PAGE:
St. Paul might close its public skyway system earlier each evening in an effort to improve safety downtown.
City leaders announced that possibility Wednesday, along with other steps to improve the approximately 5-mile skyway system. Downtown property owners and residents have frequently complained to city officials about an increase in crime and people sleeping in the skyways over the past couple of years.
"We need to make sure that they are safe and welcoming," Mayor Chris Coleman said.
St. Paul's rules guiding skyway security and acceptable skyway behavior are outdated, officials said, and they plan to send updates to the City Council in July.
Those changes will include ensuring security staff are trained and know when to call police, and that building owners eliminate "hiding spaces," said Ricardo Cervantes, director of safety and inspections. If owners rely on security cameras, the cameras need to be monitored, he said. And if they have a guard, that person needs to do hourly inspections.
The skyway system is now open until 2 a.m. The city is considering requiring building owners to lock skyway doors at midnight instead, Cervantes said.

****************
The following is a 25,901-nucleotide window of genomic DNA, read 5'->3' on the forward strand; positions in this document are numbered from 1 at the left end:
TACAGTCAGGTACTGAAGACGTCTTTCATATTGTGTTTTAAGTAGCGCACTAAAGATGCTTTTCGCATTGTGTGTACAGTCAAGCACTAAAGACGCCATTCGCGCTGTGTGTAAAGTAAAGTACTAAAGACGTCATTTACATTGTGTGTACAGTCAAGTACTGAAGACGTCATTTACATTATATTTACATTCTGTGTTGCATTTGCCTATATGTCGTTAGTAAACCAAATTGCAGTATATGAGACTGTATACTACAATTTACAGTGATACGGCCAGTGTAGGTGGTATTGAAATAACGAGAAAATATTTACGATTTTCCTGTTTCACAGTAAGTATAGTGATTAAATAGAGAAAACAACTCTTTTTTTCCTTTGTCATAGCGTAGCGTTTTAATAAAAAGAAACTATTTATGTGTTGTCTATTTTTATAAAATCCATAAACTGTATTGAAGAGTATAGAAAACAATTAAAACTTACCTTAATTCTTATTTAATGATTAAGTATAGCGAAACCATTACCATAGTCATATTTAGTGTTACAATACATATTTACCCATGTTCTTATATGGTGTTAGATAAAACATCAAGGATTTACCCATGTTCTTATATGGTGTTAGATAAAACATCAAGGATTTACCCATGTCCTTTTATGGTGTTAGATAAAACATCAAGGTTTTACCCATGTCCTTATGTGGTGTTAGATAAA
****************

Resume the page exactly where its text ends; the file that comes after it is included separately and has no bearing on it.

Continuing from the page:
City officials formed a work group with building owners in February to look into skyway issues and come up with solutions, like the regulatory updates.
"When the law isn't clear, our police officers aren't able to enforce it with confidence. And those who use the skyways aren't sure about what's acceptable," said City Council Member Rebecca Noecker, who is part of the work group.
The police department added patrols downtown over the past few years, Police Chief Todd Axtell said. While violent crime dropped downtown from 2014 to 2016, quality of life crimes — like people sleeping or urinating in skyways — increased, according to police data.
The second phase of construction planned at Catholic Charities' homeless shelter is critical to give people assistance and a place to sleep, Coleman said.
"It is inhumane that their only option should be our skyway system … or our trains and our buses," Noecker said.
The announcement Wednesday came a week after landlord Jaunae Brooks told the City Council stories of people vandalizing her Lowertown building and sleeping there illegally. She said she fears businesses who rent space in her building will leave downtown St. Paul.
Brooks started illegally locking her skyway doors at 8 p.m. and wants to continue doing so.